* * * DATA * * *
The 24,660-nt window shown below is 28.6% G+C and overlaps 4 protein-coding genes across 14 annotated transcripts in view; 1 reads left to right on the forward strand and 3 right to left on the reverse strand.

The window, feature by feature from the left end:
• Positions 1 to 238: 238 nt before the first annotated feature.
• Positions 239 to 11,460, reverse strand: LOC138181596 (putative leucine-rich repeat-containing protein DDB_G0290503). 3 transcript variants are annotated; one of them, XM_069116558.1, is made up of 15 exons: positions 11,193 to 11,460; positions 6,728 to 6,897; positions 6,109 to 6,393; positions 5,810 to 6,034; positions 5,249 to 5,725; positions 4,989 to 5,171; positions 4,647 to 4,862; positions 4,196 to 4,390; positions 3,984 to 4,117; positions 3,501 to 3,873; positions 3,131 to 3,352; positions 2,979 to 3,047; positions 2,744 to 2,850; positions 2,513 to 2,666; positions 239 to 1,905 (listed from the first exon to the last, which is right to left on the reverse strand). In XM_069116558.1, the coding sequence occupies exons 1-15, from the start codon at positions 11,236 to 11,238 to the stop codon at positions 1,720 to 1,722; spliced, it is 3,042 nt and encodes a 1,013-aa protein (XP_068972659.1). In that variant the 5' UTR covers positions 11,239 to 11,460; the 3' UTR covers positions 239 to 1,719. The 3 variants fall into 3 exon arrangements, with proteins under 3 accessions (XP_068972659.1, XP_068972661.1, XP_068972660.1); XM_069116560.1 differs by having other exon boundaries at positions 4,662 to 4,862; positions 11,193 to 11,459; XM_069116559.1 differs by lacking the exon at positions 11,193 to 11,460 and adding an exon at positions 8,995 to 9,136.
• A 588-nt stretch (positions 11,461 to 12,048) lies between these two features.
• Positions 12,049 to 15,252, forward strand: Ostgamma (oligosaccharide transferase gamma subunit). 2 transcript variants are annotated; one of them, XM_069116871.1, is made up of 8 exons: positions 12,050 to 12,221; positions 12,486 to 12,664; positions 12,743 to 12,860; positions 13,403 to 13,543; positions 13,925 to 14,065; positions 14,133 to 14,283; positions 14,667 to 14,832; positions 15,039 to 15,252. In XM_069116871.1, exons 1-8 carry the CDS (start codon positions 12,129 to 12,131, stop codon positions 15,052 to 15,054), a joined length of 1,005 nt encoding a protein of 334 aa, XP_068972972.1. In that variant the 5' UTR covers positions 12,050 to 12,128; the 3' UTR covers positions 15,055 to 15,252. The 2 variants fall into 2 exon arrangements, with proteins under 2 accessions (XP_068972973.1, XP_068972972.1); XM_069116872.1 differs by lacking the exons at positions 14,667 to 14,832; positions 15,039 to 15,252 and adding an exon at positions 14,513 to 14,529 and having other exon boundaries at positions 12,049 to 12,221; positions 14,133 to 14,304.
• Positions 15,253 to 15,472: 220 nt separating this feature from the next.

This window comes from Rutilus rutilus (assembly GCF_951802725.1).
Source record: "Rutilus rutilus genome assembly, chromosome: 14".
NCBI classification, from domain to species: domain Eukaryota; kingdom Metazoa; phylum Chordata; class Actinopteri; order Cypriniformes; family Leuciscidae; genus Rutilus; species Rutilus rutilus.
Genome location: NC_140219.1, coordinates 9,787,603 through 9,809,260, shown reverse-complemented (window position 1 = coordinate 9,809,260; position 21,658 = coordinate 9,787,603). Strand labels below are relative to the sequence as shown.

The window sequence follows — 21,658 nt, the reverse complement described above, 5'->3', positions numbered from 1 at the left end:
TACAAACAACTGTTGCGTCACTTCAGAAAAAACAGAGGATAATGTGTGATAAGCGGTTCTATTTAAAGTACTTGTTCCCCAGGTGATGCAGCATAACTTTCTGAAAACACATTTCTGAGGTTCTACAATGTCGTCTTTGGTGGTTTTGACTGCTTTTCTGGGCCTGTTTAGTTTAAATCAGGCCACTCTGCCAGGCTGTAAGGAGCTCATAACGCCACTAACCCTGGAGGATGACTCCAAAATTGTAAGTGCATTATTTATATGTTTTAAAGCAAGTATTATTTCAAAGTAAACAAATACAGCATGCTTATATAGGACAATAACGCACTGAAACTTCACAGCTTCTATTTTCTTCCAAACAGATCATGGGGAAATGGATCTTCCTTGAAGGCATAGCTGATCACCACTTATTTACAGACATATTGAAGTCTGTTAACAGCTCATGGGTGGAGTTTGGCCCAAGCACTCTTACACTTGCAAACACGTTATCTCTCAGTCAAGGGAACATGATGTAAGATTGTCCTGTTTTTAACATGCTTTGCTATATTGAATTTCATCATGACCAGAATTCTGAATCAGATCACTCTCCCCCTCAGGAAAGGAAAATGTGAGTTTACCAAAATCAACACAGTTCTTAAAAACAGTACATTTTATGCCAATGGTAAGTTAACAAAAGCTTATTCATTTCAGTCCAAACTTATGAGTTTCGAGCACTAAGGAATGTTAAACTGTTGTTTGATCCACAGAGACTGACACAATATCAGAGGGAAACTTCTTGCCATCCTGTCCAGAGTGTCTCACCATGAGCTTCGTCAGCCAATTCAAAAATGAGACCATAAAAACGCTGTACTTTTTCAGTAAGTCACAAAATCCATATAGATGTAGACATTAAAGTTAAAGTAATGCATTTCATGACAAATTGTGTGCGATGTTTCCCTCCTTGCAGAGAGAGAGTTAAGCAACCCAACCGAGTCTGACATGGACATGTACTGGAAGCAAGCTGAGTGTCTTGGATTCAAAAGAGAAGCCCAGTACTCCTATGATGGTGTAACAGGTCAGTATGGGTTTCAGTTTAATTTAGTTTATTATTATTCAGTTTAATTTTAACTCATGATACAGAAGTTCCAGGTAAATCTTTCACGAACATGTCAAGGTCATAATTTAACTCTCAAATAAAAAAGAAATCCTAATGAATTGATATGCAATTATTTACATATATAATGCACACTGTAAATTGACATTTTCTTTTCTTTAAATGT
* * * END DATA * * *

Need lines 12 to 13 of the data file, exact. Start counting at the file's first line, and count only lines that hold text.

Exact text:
The window sequence follows — 21,658 nt, the reverse complement described above, 5'->3', positions numbered from 1 at the left end:
TACAAACAACTGTTGCGTCACTTCAGAAAAAACAGAGGATAATGTGTGATAAGCGGTTCTATTTAAAGTACTTGTTCCCCAGGTGATGCAGCATAACTTTCTGAAAACACATTTCTGAGGTTCTACAATGTCGTCTTTGGTGGTTTTGACTGCTTTTCTGGGCCTGTTTAGTTTAAATCAGGCCACTCTGCCAGGCTGTAAGGAGCTCATAACGCCACTAACCCTGGAGGATGACTCCAAAATTGTAAGTGCATTATTTATATGTTTTAAAGCAAGTATTATTTCAAAGTAAACAAATACAGCATGCTTATATAGGACAATAACGCACTGAAACTTCACAGCTTCTATTTTCTTCCAAACAGATCATGGGGAAATGGATCTTCCTTGAAGGCATAGCTGATCACCACTTATTTACAGACATATTGAAGTCTGTTAACAGCTCATGGGTGGAGTTTGGCCCAAGCACTCTTACACTTGCAAACACGTTATCTCTCAGTCAAGGGAACATGATGTAAGATTGTCCTGTTTTTAACATGCTTTGCTATATTGAATTTCATCATGACCAGAATTCTGAATCAGATCACTCTCCCCCTCAGGAAAGGAAAATGTGAGTTTACCAAAATCAACACAGTTCTTAAAAACAGTACATTTTATGCCAATGGTAAGTTAACAAAAGCTTATTCATTTCAGTCCAAACTTATGAGTTTCGAGCACTAAGGAATGTTAAACTGTTGTTTGATCCACAGAGACTGACACAATATCAGAGGGAAACTTCTTGCCATCCTGTCCAGAGTGTCTCACCATGAGCTTCGTCAGCCAATTCAAAAATGAGACCATAAAAACGCTGTACTTTTTCAGTAAGTCACAAAATCCATATAGATGTAGACATTAAAGTTAAAGTAATGCATTTCATGACAAATTGTGTGCGATGTTTCCCTCCTTGCAGAGAGAGAGTTAAGCAACCCAACCGAGTCTGACATGGACATGTACTGGAAGCAAGCTGAGTGTCTTGGATTCAAAAGAGAAGCCCAGTACTCCTATGATGGTGTAACAGGTCAGTATGGGTTTCAGTTTAATTTAGTTTATTATTATTCAGTTTAATTTTAACTCATGATACAGAAGTTCCAGGTAAATCTTTCACGAACATGTCAAGGTCATAATTTAACTCTCAAATAAAAAAGAAATCCTAATGAATTGATATGCAATTATTTACATATATAATGCACACTGTAAATTGACATTTTCTTTTCTTTAAATGT